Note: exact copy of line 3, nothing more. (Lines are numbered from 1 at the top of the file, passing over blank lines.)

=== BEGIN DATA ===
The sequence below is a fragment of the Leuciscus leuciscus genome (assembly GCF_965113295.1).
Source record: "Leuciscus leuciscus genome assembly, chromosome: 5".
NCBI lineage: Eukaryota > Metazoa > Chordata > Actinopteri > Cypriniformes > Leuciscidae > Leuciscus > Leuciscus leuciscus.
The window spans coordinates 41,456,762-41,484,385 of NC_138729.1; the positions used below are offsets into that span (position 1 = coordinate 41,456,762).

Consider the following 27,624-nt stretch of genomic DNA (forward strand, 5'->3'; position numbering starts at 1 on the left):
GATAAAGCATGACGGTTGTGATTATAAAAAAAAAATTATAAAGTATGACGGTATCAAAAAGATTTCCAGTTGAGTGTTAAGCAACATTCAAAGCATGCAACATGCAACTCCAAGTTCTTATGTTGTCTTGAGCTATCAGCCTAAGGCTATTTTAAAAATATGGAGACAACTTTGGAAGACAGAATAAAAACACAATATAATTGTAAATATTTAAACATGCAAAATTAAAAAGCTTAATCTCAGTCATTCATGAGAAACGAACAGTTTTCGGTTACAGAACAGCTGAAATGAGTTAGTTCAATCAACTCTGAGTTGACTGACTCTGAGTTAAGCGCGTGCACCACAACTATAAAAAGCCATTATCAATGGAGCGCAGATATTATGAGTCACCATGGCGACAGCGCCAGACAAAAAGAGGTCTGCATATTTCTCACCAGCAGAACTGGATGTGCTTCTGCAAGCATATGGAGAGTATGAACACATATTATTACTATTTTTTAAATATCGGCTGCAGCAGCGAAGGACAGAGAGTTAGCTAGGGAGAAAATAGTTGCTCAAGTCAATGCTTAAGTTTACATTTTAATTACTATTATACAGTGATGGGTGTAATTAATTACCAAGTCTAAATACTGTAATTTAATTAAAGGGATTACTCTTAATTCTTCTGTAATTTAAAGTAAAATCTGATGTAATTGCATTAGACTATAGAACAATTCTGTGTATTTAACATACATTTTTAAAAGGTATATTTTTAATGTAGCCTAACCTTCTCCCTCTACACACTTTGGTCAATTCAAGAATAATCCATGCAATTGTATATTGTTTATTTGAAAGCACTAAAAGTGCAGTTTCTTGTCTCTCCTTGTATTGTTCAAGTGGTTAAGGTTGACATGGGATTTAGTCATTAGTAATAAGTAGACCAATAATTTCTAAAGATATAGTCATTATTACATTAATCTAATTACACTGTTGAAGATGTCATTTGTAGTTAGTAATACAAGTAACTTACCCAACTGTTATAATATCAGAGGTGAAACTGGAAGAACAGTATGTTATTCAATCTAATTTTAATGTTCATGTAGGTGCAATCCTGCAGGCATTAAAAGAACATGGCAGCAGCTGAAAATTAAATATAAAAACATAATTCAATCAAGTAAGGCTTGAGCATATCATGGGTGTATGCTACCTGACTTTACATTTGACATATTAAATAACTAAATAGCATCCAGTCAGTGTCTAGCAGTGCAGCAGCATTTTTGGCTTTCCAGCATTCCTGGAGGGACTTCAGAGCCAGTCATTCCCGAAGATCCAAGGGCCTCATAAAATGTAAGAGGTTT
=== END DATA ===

NCBI lineage: Eukaryota > Metazoa > Chordata > Actinopteri > Cypriniformes > Leuciscidae > Leuciscus > Leuciscus leuciscus.